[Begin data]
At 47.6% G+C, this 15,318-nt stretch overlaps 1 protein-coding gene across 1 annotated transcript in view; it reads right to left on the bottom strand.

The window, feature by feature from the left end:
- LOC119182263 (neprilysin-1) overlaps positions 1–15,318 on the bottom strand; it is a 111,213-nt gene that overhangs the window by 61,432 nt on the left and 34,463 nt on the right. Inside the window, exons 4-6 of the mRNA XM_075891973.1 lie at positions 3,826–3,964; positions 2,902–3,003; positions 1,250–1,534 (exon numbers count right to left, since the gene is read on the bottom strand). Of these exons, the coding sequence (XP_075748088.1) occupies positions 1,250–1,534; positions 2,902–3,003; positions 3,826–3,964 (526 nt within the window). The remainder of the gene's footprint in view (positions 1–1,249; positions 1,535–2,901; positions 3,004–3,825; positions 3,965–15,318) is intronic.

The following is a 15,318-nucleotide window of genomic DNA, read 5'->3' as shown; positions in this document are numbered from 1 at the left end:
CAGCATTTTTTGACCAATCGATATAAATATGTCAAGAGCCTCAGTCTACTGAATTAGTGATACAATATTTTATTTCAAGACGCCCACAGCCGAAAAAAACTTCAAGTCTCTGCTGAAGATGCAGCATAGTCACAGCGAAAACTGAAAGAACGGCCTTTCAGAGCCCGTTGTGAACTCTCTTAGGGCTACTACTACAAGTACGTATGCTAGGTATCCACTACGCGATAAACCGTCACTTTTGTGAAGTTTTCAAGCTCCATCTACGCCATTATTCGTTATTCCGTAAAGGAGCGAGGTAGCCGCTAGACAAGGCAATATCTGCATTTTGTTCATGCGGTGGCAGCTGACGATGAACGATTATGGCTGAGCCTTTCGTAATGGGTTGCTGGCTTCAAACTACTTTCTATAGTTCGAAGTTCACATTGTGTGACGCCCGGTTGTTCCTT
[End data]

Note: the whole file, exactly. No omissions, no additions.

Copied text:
At 47.6% G+C, this 15,318-nt stretch overlaps 1 protein-coding gene across 1 annotated transcript in view; it reads right to left on the bottom strand.

The window, feature by feature from the left end:
- LOC119182263 (neprilysin-1) overlaps positions 1–15,318 on the bottom strand; it is a 111,213-nt gene that overhangs the window by 61,432 nt on the left and 34,463 nt on the right. Inside the window, exons 4-6 of the mRNA XM_075891973.1 lie at positions 3,826–3,964; positions 2,902–3,003; positions 1,250–1,534 (exon numbers count right to left, since the gene is read on the bottom strand). Of these exons, the coding sequence (XP_075748088.1) occupies positions 1,250–1,534; positions 2,902–3,003; positions 3,826–3,964 (526 nt within the window). The remainder of the gene's footprint in view (positions 1–1,249; positions 1,535–2,901; positions 3,004–3,825; positions 3,965–15,318) is intronic.

The following is a 15,318-nucleotide window of genomic DNA, read 5'->3' as shown; positions in this document are numbered from 1 at the left end:
CAGCATTTTTTGACCAATCGATATAAATATGTCAAGAGCCTCAGTCTACTGAATTAGTGATACAATATTTTATTTCAAGACGCCCACAGCCGAAAAAAACTTCAAGTCTCTGCTGAAGATGCAGCATAGTCACAGCGAAAACTGAAAGAACGGCCTTTCAGAGCCCGTTGTGAACTCTCTTAGGGCTACTACTACAAGTACGTATGCTAGGTATCCACTACGCGATAAACCGTCACTTTTGTGAAGTTTTCAAGCTCCATCTACGCCATTATTCGTTATTCCGTAAAGGAGCGAGGTAGCCGCTAGACAAGGCAATATCTGCATTTTGTTCATGCGGTGGCAGCTGACGATGAACGATTATGGCTGAGCCTTTCGTAATGGGTTGCTGGCTTCAAACTACTTTCTATAGTTCGAAGTTCACATTGTGTGACGCCCGGTTGTTCCTT